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A modeling approach to sport volunteer satisfaction

A modeling approach to sport volunteer satisfaction Purpose– In a currently western-dominated body of literature, the purpose of this paper is to empirically examine the relationship between motivation, experience, and satisfaction through a structural equation model. This empirical examination was performed in the context of a mega-sporting event (i.e. Asian Games), while considering sample characteristics and the cultural setting of a Middle Eastern host country (i.e. Qatar). Design/methodology/approach– A survey was disseminated to 12 competition and non-competition venues of the 15th Asian Games in Doha, Qatar. There was a convenience sample of 392 volunteers. Findings– Three-factor identification for volunteer motivation (external, purposive, and event related) with 48.76 percent variance explained. One-factor identification for volunteer experience with 66.08 percent of the variance explained. Two-factor identification for volunteer satisfaction (recruitment and training, communication and support) with 68.93 percent of variance explained. The sport volunteer satisfaction model fit data well (root mean square error of approximation=0.04, non-normed fit index=0.98, comparative fit index=0.99, standardized root mean squared residual=0.03). Motivation was positively and significantly related to experience. In turn, experience was positively and significantly related to satisfaction. Research limitations/implications– Limitations included the utilization of a convenience and homogeneous sample (approximately 78 percent were Asian males), and the fact the retention construct was not included in the model. Results indicated the need to further the utilization of modeling approaches in examining psychometric properties of sport event volunteers, as well as expand the knowledge of how eastern cultures perceive the concept of volunteerism. Practical implications– Volunteers at the Asian Games were satisfied due to the fact that their event-related motives were actually fulfilled. Participants’ overall satisfaction levels were high since their experience with the event was also positive. Initially, satisfied volunteers could encourage additional volunteer involvement. An extended community-based volunteer pool could be utilized for a plethora of events in Qatar, thus supporting the country’s aspiration for becoming a hub for international sport events. Originality/value– The authors tested empirically the interrelationship between volunteer motivation, experience, and satisfaction through a structural equation model in a Middle Eastern mega-sporting event. http://www.deepdyve.com/assets/images/DeepDyve-Logo-lg.png International Journal of Event and Festival Management Emerald Publishing

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References (40)

Publisher
Emerald Publishing
Copyright
Copyright © Emerald Group Publishing Limited
ISSN
1758-2954
DOI
10.1108/IJEFM-04-2014-0010
Publisher site
See Article on Publisher Site

Abstract

Purpose– In a currently western-dominated body of literature, the purpose of this paper is to empirically examine the relationship between motivation, experience, and satisfaction through a structural equation model. This empirical examination was performed in the context of a mega-sporting event (i.e. Asian Games), while considering sample characteristics and the cultural setting of a Middle Eastern host country (i.e. Qatar). Design/methodology/approach– A survey was disseminated to 12 competition and non-competition venues of the 15th Asian Games in Doha, Qatar. There was a convenience sample of 392 volunteers. Findings– Three-factor identification for volunteer motivation (external, purposive, and event related) with 48.76 percent variance explained. One-factor identification for volunteer experience with 66.08 percent of the variance explained. Two-factor identification for volunteer satisfaction (recruitment and training, communication and support) with 68.93 percent of variance explained. The sport volunteer satisfaction model fit data well (root mean square error of approximation=0.04, non-normed fit index=0.98, comparative fit index=0.99, standardized root mean squared residual=0.03). Motivation was positively and significantly related to experience. In turn, experience was positively and significantly related to satisfaction. Research limitations/implications– Limitations included the utilization of a convenience and homogeneous sample (approximately 78 percent were Asian males), and the fact the retention construct was not included in the model. Results indicated the need to further the utilization of modeling approaches in examining psychometric properties of sport event volunteers, as well as expand the knowledge of how eastern cultures perceive the concept of volunteerism. Practical implications– Volunteers at the Asian Games were satisfied due to the fact that their event-related motives were actually fulfilled. Participants’ overall satisfaction levels were high since their experience with the event was also positive. Initially, satisfied volunteers could encourage additional volunteer involvement. An extended community-based volunteer pool could be utilized for a plethora of events in Qatar, thus supporting the country’s aspiration for becoming a hub for international sport events. Originality/value– The authors tested empirically the interrelationship between volunteer motivation, experience, and satisfaction through a structural equation model in a Middle Eastern mega-sporting event.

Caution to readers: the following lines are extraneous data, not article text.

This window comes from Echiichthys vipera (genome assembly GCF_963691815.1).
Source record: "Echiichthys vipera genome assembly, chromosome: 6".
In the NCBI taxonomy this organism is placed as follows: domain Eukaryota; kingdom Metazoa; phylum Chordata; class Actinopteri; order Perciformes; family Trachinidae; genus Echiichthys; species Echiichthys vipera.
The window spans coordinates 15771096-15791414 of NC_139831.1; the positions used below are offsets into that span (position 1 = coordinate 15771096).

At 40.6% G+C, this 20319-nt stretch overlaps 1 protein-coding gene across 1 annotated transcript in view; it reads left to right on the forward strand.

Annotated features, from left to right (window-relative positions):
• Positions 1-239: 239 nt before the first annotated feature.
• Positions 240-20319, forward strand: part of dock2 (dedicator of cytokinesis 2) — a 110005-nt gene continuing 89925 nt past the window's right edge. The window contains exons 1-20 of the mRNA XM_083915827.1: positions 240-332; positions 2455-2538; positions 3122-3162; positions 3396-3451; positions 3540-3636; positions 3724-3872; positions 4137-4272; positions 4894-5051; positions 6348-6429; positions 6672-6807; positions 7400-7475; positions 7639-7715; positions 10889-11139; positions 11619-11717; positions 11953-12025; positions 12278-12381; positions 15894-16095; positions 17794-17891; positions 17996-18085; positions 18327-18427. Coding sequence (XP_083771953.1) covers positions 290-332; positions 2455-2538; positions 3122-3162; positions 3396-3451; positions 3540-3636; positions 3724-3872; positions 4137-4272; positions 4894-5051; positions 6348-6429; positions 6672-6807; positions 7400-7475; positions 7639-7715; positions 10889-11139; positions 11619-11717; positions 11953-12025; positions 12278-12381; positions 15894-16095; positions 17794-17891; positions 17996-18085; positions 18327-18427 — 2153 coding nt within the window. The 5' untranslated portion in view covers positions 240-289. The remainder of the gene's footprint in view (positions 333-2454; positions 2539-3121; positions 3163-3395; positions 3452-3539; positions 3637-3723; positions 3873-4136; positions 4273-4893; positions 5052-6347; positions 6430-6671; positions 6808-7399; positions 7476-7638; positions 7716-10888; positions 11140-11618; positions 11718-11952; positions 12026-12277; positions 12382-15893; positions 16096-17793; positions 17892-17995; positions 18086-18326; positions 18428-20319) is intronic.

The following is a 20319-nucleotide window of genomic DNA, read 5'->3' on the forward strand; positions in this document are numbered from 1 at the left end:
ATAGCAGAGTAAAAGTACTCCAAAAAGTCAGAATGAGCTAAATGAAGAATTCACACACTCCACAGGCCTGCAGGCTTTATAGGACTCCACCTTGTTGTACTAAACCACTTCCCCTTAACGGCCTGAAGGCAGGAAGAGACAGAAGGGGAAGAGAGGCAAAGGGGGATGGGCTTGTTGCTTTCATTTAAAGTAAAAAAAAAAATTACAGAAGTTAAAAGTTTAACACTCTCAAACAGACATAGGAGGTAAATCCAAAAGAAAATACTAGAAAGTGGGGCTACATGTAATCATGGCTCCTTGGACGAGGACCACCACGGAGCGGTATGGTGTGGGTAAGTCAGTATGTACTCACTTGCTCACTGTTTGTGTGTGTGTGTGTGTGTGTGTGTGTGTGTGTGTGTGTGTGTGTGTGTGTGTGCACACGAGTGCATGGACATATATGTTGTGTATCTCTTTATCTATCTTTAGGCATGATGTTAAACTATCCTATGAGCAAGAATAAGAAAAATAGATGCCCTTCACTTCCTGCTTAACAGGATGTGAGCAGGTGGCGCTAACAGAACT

Journal

International Journal of Event and Festival ManagementEmerald Publishing

Published: Oct 19, 2015

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